The position would also be non-career if considered a primarily confidential one, in light of the proximity rule applied by the Supreme Court in Civil Service Commission v. Nita P. Javier.

Legislative solution

A bill now pending in the Senate could prove useful to the NCCA and other national cultural institutions in the event that it is passed into law.

Authored by Sen. Manny Villar, Senate Bill No. 1265 seeks to encourage artists to pursue civil service careers by recognizing, in law, that their talents should be the principal bases for their selection, appointment, and promotion, and by establishing an Artists Career Service (ACS), a closed career system tailored to the special characteristics of the artistic profession. Records indicate that Villar has been filing this bill at least as far back as the 13th Congress, when he first became Senator.

The ACS would cover personnel who have been recognized as having talent in at least one cultural or artistic field, and who occupy government positions directly involved with the creation, performance, presentation, and development of work in music, literature, visual arts, film and media arts, theater, and dance. Among the employees that would be brought into its embrace are those belonging to the NCCA and the Cultural Center of the Philippines (CCP).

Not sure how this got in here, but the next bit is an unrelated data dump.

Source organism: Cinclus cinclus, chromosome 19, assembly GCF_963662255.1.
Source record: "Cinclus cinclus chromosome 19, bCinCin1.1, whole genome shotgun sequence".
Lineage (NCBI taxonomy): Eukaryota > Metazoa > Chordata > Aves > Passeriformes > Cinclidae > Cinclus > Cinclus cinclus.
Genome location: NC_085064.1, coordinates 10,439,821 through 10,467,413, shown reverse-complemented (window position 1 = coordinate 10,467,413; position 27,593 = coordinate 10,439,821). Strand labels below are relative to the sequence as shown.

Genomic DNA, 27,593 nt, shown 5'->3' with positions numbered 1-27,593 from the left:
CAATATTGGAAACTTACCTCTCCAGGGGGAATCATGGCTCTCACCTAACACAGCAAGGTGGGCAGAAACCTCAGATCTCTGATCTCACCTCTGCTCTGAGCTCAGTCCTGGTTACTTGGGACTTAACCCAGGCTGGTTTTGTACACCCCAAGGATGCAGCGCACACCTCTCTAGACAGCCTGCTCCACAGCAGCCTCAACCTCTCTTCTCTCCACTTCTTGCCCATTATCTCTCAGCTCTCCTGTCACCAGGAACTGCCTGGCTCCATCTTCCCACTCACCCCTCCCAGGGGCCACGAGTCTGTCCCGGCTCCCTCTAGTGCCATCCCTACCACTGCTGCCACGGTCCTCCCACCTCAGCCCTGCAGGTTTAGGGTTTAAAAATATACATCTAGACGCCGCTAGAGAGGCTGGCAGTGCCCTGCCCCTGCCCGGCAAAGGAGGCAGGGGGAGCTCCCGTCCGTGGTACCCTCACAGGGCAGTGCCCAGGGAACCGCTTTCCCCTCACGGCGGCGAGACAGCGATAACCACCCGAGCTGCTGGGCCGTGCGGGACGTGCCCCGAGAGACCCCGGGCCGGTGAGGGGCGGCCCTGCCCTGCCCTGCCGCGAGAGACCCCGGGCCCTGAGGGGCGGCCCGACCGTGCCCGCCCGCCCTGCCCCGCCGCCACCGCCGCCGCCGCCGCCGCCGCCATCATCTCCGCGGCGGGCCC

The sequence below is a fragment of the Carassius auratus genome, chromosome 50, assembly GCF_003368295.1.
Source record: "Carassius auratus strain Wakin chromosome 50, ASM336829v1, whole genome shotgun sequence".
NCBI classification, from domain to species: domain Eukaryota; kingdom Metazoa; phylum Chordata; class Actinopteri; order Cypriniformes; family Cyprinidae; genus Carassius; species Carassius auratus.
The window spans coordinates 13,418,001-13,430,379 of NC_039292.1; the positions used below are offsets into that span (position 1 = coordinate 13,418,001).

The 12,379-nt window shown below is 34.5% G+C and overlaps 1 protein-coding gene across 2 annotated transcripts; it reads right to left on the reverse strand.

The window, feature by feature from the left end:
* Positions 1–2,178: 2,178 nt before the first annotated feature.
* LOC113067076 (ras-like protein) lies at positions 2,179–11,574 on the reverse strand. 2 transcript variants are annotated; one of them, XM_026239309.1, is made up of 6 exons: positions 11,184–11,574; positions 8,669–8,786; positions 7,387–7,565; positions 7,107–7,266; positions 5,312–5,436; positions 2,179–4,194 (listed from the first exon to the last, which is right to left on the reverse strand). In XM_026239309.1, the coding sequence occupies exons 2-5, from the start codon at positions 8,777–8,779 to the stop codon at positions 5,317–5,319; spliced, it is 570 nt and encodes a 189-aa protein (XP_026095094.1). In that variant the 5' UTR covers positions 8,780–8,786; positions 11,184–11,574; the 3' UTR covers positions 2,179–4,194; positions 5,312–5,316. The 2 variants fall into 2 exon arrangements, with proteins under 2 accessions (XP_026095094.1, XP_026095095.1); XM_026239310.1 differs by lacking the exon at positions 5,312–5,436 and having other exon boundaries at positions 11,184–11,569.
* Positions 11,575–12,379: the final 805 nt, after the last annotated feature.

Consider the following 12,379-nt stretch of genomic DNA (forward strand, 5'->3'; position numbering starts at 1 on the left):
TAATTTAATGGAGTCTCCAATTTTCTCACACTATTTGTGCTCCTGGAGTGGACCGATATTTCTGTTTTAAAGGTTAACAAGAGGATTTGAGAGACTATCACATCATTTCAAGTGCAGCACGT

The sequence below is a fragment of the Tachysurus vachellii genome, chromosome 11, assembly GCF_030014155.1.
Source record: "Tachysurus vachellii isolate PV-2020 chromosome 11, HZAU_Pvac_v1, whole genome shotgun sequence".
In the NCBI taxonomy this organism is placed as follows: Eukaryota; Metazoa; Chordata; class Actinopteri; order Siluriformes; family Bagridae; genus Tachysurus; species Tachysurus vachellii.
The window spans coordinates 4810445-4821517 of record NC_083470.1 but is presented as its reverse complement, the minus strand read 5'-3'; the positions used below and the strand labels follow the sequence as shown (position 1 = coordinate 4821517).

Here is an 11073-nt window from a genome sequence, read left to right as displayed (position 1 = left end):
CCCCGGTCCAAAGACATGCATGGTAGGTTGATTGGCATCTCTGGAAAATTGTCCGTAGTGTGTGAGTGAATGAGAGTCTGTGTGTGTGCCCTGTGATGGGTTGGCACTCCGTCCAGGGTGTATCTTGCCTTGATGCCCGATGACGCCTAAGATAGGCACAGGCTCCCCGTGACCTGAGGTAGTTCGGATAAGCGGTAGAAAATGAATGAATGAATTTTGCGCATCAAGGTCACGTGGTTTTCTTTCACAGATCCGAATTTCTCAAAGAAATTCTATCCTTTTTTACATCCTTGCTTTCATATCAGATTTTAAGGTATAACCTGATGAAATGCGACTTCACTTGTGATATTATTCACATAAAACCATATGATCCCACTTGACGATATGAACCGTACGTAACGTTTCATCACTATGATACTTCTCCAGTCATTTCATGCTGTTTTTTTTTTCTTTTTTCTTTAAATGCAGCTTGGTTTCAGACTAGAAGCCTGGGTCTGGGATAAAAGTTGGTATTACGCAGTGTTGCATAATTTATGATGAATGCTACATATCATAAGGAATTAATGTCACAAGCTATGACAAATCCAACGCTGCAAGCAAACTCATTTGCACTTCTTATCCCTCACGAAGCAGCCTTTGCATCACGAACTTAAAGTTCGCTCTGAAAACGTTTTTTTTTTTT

Incidentally, Presidential Decree No. 15, which created the CCP, specifically exempts officials and employees of the institution from coverage of civil service rules. Inquiries sent to the CCP and to the CSC regarding how this provision is observed in the current regulatory climate, if at all, have so far met with no response.

Jacob had served in government with the Cultural Center of the Philippines (CCP) for nine years, starting in 1987, as the head of its Visual, Literary, and Media Arts Department, before she joined the NCCA as Deputy Executive Director in 2008.

Information from the Senate web site shows that Villar’s bill was read and referred to the Committee on Civil Service and Government Reorganization, the Committee on Finance, and the Committee on Education, Arts, and Culture on August 31, 2010. The last Committee is headed by Sen. Edgardo J. Angara, one of the authors of the NCCA charter and a member of the NCCA Board of Commissioners.

Neither Villar nor Angara could be reached for comment for this article.

*Editor’s note (December 9, 2011; 9:12 AM GMT +8): This article has been slightly modified to reflect the fact that Adelina Suemith did not apply to be OIC Executive Director.